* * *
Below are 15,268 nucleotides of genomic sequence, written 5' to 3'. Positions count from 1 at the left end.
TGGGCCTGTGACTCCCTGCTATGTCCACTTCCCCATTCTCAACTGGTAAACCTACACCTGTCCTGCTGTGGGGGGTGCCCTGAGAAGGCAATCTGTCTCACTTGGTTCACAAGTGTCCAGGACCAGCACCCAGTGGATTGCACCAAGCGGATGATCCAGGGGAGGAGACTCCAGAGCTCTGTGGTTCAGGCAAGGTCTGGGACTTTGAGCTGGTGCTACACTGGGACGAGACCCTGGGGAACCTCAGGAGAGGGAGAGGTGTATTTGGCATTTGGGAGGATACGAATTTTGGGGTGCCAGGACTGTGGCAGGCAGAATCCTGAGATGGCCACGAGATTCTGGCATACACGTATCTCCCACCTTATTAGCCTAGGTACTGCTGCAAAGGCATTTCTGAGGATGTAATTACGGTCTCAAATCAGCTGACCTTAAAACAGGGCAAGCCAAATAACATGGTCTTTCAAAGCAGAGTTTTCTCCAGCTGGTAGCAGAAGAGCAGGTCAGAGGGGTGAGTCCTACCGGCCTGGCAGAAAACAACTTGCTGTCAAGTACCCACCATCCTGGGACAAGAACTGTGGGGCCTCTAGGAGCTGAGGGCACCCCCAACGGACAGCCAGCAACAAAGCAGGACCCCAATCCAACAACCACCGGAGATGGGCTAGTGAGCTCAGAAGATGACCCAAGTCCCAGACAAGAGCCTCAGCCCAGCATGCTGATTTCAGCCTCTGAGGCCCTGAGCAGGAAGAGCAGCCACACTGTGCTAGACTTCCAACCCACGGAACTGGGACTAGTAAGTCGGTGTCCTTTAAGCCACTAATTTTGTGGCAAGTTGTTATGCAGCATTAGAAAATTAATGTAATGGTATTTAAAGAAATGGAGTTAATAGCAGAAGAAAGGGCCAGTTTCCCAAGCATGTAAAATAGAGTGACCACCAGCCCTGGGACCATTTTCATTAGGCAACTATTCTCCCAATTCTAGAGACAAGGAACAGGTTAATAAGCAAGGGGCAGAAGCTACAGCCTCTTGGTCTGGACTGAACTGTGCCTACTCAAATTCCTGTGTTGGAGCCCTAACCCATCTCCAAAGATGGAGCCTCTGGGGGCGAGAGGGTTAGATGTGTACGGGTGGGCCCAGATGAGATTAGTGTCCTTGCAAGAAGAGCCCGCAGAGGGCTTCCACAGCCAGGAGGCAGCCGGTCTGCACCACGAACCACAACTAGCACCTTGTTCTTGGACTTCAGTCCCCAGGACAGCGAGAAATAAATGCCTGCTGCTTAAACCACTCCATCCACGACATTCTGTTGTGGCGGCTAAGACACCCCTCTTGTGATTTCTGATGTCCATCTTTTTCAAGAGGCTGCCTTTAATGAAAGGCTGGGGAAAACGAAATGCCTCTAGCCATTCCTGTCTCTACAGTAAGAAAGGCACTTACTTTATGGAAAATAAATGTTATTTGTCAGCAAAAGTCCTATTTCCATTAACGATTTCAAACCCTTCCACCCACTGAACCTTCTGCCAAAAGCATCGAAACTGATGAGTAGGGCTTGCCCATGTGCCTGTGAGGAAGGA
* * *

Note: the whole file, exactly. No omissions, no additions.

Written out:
Below are 15,268 nucleotides of genomic sequence, written 5' to 3'. Positions count from 1 at the left end.
TGGGCCTGTGACTCCCTGCTATGTCCACTTCCCCATTCTCAACTGGTAAACCTACACCTGTCCTGCTGTGGGGGGTGCCCTGAGAAGGCAATCTGTCTCACTTGGTTCACAAGTGTCCAGGACCAGCACCCAGTGGATTGCACCAAGCGGATGATCCAGGGGAGGAGACTCCAGAGCTCTGTGGTTCAGGCAAGGTCTGGGACTTTGAGCTGGTGCTACACTGGGACGAGACCCTGGGGAACCTCAGGAGAGGGAGAGGTGTATTTGGCATTTGGGAGGATACGAATTTTGGGGTGCCAGGACTGTGGCAGGCAGAATCCTGAGATGGCCACGAGATTCTGGCATACACGTATCTCCCACCTTATTAGCCTAGGTACTGCTGCAAAGGCATTTCTGAGGATGTAATTACGGTCTCAAATCAGCTGACCTTAAAACAGGGCAAGCCAAATAACATGGTCTTTCAAAGCAGAGTTTTCTCCAGCTGGTAGCAGAAGAGCAGGTCAGAGGGGTGAGTCCTACCGGCCTGGCAGAAAACAACTTGCTGTCAAGTACCCACCATCCTGGGACAAGAACTGTGGGGCCTCTAGGAGCTGAGGGCACCCCCAACGGACAGCCAGCAACAAAGCAGGACCCCAATCCAACAACCACCGGAGATGGGCTAGTGAGCTCAGAAGATGACCCAAGTCCCAGACAAGAGCCTCAGCCCAGCATGCTGATTTCAGCCTCTGAGGCCCTGAGCAGGAAGAGCAGCCACACTGTGCTAGACTTCCAACCCACGGAACTGGGACTAGTAAGTCGGTGTCCTTTAAGCCACTAATTTTGTGGCAAGTTGTTATGCAGCATTAGAAAATTAATGTAATGGTATTTAAAGAAATGGAGTTAATAGCAGAAGAAAGGGCCAGTTTCCCAAGCATGTAAAATAGAGTGACCACCAGCCCTGGGACCATTTTCATTAGGCAACTATTCTCCCAATTCTAGAGACAAGGAACAGGTTAATAAGCAAGGGGCAGAAGCTACAGCCTCTTGGTCTGGACTGAACTGTGCCTACTCAAATTCCTGTGTTGGAGCCCTAACCCATCTCCAAAGATGGAGCCTCTGGGGGCGAGAGGGTTAGATGTGTACGGGTGGGCCCAGATGAGATTAGTGTCCTTGCAAGAAGAGCCCGCAGAGGGCTTCCACAGCCAGGAGGCAGCCGGTCTGCACCACGAACCACAACTAGCACCTTGTTCTTGGACTTCAGTCCCCAGGACAGCGAGAAATAAATGCCTGCTGCTTAAACCACTCCATCCACGACATTCTGTTGTGGCGGCTAAGACACCCCTCTTGTGATTTCTGATGTCCATCTTTTTCAAGAGGCTGCCTTTAATGAAAGGCTGGGGAAAACGAAATGCCTCTAGCCATTCCTGTCTCTACAGTAAGAAAGGCACTTACTTTATGGAAAATAAATGTTATTTGTCAGCAAAAGTCCTATTTCCATTAACGATTTCAAACCCTTCCACCCACTGAACCTTCTGCCAAAAGCATCGAAACTGATGAGTAGGGCTTGCCCATGTGCCTGTGAGGAAGGA